the first story to have a cast of complete strangers- that is, 16
characters from 16 media. His stories tended to minimize mainstream
series altogether and opened up the number of anime series involved. In
fact, when posted in 2005, every series sporting a team in his
Anime-zing Race 3 had never had a
contestant in a reality port before.
The one true dark day in reality
fanfic history was in early August of 2004. Fanfiction.net (which hosted
almost all of these stories at the time) "revised" their submission
policy to ban stories written in a script format. As they are meant to
be interpreted as television episodes, the vast majority of reality
fanfiction are written in this format. Without warning, the purge began
and the stories were deleted. Some authors without backup copies lost
their stories for good. A day after the mass deletion, A. R. Pulver
created Anime Reality primarily to host his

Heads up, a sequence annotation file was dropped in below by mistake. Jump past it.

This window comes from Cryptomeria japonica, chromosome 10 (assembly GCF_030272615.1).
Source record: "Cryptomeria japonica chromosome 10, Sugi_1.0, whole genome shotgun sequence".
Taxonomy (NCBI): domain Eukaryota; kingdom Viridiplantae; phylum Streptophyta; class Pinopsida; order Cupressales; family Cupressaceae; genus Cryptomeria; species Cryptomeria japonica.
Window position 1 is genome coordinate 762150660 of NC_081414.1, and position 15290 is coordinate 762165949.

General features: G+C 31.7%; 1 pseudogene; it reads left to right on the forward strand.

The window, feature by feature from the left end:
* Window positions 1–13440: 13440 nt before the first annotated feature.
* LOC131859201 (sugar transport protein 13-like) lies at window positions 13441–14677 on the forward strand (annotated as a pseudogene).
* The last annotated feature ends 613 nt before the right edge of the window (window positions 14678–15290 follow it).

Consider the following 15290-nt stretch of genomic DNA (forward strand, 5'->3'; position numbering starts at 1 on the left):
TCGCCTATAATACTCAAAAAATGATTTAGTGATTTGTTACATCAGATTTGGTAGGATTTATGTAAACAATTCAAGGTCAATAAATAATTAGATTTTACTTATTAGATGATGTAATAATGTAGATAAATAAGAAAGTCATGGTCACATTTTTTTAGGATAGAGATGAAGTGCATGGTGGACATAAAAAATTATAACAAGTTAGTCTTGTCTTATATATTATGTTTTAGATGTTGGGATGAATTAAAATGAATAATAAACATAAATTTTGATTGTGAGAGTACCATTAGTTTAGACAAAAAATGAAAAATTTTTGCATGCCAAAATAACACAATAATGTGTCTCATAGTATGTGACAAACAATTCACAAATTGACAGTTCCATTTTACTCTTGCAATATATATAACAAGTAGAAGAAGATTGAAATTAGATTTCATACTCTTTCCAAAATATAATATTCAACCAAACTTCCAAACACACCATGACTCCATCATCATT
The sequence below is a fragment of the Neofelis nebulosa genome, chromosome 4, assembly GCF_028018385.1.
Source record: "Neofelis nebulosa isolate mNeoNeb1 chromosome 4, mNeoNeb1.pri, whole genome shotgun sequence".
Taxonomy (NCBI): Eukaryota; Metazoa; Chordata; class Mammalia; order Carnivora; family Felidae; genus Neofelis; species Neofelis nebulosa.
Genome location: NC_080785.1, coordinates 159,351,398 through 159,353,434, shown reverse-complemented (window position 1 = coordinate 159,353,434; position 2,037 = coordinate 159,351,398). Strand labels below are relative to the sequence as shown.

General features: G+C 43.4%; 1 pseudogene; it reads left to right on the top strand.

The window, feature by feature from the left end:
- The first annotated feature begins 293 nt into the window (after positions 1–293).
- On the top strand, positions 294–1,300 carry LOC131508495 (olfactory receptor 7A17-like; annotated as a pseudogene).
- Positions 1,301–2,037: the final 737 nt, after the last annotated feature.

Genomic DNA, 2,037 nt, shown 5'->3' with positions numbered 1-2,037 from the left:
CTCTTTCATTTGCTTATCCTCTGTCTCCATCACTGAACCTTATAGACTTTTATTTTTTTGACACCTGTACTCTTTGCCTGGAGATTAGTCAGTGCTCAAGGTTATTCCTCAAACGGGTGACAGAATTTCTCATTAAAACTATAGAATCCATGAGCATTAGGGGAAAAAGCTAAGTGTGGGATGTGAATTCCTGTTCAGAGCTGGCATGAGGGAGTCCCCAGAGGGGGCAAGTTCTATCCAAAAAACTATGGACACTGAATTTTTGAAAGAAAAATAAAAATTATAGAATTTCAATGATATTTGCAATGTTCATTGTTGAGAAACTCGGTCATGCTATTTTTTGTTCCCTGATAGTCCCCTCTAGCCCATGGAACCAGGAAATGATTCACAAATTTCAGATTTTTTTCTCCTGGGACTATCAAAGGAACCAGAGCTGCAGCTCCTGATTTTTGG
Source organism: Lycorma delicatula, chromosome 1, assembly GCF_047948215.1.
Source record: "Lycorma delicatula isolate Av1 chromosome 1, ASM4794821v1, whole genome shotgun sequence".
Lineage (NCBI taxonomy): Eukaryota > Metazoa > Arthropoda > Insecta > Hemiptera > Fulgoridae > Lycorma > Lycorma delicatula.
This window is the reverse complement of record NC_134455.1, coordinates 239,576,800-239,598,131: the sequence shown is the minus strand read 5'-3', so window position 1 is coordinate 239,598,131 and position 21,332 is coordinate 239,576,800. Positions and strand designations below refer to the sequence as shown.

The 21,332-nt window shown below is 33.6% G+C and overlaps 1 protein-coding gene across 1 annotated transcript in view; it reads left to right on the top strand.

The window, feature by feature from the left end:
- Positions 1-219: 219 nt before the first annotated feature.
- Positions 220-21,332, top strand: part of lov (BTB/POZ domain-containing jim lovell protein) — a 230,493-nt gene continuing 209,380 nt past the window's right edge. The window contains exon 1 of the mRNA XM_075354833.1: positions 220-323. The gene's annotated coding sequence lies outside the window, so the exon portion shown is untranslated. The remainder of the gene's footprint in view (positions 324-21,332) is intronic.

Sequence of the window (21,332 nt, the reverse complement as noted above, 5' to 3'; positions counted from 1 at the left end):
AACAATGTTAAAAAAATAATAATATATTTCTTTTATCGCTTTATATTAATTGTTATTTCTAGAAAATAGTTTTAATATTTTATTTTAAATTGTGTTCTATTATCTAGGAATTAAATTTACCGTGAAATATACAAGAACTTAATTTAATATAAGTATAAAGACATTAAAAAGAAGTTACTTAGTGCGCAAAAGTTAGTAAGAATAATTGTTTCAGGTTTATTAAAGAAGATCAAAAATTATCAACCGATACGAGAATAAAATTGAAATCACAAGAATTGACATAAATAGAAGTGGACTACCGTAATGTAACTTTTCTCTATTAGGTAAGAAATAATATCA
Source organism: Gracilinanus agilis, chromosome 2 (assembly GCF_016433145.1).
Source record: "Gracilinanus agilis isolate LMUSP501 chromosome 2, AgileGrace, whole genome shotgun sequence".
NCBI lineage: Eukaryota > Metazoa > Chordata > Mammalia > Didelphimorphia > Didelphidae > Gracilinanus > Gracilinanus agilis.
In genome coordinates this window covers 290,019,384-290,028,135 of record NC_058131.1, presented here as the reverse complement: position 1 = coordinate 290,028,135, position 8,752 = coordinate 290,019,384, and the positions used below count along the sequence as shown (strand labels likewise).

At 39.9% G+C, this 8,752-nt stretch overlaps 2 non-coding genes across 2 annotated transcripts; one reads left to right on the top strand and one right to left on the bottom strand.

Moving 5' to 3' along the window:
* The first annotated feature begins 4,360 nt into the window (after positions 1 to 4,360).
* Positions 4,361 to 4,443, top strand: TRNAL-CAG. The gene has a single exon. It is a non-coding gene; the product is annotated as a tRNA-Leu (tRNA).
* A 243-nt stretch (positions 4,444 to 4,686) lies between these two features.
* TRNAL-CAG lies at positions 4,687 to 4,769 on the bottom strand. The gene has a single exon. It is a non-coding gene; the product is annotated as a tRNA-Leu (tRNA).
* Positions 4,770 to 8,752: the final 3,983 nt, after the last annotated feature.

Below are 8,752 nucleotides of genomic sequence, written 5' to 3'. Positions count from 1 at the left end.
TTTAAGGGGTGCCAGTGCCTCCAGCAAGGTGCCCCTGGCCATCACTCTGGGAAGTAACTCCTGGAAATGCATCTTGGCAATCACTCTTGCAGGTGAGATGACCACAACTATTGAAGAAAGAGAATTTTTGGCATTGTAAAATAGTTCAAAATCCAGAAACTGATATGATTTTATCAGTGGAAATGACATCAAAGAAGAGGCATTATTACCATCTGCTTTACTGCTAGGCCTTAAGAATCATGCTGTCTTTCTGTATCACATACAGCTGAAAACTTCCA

Anime-zing Race 2 and Chromus's Murder
Game 2, both of which were in progress and had a large following.
Space restrictions prevented him from hosting more stories until he
moved to a paid hosting service in January, 2006. The Anime Reality as
you see it now had been born.
Let's Take Some
Questions. Yes- You In the Green Shirt.
How do I submit a story to
If it's your story, see the
submissions page for more details. If it's
someone else's that you really like and I might not know about it, tell
the author about my site and have him/her get in touch with me.
Do you really like reality
Actually... not in general. I'm a freak for
competition though, and love the social game of Survivor, the mental
game of The Mole, and the general big ball o' stress that is The Amazing
Race. With few other limited exceptions, I typically don't care for it
much. I'm not interested in pageant series like American Idol, and